Lucid MVC – Development Update 1

Development Update 1 For Lucid MVC

This is a small update on Lucid MVC. Although I haven’t started work on the FormHelper or Database classes yet, I have made several improvements, and fleshed out the demo site (which will be included with the release).

A contact form page

A contact form page

Most of the work has been on improving form validation, which has been further simplified and made more flexible;

It didn’t really make sense to have the validators created from within the controller, and due to the way validation worked previously, it had to be done after a call to Model::load();. Validators can now be added anywhere within the Model and at any time, which also allows for ad-hoc validation if you want to add/remove validation at any time during the Model’s life-cycle.

With that in mind, validators can be removed simply by passing in the same parameters that match the validator that was added via Model::addvalidator();.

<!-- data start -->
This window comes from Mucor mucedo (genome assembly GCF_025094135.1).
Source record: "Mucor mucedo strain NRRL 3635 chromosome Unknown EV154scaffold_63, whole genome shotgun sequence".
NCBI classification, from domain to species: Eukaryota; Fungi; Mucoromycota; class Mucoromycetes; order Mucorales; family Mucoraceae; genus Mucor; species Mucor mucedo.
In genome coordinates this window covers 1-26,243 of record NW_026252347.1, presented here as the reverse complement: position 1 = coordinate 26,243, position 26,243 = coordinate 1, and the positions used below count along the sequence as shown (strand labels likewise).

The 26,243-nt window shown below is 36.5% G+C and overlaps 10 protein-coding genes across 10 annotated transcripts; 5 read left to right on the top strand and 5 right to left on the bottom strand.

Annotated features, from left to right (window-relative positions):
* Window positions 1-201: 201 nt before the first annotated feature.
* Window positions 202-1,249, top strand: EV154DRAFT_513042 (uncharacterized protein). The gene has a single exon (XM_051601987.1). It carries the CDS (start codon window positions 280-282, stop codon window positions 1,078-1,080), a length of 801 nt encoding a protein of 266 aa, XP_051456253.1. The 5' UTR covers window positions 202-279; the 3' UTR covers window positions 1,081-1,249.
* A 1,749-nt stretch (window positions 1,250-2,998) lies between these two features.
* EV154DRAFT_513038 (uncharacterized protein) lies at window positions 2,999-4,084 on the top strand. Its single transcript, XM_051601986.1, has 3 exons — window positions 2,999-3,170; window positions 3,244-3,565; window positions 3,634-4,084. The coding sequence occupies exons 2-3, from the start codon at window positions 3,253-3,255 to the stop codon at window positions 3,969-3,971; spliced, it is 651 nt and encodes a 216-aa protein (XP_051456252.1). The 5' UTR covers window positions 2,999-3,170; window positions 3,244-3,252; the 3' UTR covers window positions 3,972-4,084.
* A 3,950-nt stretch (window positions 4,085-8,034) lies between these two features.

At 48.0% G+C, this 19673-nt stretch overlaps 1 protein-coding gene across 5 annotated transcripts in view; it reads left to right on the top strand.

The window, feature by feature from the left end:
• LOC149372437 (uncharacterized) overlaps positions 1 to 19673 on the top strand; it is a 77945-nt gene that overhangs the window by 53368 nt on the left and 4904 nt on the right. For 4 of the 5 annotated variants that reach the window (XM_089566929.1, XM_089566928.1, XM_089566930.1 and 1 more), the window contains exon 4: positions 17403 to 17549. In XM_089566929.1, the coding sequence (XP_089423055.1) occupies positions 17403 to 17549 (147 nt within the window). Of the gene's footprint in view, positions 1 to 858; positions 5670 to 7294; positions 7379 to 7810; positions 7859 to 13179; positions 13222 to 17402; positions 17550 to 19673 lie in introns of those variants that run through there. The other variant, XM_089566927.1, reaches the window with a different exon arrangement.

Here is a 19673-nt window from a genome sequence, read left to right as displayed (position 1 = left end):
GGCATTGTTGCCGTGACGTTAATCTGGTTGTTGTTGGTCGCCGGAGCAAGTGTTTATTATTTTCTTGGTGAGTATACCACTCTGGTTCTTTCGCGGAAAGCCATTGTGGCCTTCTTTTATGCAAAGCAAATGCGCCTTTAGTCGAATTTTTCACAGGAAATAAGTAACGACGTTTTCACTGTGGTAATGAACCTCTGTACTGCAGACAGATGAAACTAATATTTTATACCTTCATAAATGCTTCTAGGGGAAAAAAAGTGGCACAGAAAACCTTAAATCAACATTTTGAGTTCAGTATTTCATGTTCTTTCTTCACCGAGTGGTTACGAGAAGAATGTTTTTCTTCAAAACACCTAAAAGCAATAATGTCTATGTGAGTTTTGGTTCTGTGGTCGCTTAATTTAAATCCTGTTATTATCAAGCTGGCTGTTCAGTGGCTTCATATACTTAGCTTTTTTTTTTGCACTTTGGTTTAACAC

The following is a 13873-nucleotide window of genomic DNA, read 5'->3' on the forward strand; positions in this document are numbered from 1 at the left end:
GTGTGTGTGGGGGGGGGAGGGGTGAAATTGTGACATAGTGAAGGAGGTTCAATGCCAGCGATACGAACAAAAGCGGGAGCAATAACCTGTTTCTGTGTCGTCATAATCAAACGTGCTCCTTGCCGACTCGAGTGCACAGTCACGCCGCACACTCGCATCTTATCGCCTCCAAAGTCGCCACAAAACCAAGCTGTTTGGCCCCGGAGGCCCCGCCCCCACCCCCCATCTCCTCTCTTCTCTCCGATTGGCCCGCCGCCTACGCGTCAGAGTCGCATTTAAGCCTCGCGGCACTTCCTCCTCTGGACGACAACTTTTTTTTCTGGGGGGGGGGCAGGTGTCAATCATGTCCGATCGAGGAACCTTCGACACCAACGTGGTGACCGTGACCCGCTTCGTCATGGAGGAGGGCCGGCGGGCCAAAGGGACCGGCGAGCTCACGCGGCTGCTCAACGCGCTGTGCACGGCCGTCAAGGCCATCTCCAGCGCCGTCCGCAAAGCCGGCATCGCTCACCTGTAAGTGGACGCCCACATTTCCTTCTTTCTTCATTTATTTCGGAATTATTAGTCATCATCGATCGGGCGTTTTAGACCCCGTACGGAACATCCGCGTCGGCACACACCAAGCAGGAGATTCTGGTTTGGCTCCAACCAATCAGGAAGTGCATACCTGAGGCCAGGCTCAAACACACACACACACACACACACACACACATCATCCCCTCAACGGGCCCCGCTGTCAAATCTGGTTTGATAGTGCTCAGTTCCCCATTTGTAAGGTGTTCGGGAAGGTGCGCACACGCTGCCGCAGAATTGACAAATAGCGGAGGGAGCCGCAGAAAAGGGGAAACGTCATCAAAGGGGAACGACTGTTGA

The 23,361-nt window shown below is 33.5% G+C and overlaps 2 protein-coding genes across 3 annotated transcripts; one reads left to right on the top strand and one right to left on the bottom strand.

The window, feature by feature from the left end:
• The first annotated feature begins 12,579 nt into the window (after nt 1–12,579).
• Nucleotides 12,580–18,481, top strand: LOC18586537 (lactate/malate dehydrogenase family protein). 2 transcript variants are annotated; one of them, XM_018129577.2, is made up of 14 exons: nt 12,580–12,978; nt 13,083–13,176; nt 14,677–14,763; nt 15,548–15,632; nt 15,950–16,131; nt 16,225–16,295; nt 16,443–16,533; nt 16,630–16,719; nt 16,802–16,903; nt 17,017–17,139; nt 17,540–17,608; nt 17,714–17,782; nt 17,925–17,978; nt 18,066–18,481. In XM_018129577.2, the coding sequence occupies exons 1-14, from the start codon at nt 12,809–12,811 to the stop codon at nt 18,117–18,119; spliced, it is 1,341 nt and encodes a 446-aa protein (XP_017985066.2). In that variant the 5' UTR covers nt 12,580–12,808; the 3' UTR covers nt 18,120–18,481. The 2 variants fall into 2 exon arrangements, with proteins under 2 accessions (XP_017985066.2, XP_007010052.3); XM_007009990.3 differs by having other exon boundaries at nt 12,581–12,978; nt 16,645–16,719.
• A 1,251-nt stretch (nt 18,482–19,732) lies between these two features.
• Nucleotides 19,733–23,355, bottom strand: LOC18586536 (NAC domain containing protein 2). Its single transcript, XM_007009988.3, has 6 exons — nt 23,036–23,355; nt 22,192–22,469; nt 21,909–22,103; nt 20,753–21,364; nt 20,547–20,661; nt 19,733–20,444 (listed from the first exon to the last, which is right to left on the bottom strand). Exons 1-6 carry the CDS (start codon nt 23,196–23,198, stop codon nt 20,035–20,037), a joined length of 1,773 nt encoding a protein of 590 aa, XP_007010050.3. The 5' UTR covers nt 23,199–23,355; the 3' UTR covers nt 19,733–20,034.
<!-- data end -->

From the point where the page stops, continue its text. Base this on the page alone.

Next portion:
So, if we wanted to remove email validation, we could, for example, remove it before validating our form within the controller;

This is just a simple example. You might wish to remove validation based on user-submitted data. For example, if the user wanted to skip a part of the form, or if the user only had to fill in at least one of two form inputs, you could check if one input was filled in, then remove the “required” validator from the other.


Another area I’ve been working on are the Helper classes, so far we have;

  • AlertsHelper – for rendering Bootstrap alert messages
  • SessionHelper – various methods for handling sessions
  • UrlHelper – various methods for generating links (absolute, relative, etc..)

As well as the FormHelper class, I’ll also be creating a DebugHelper for logging output to file/screen.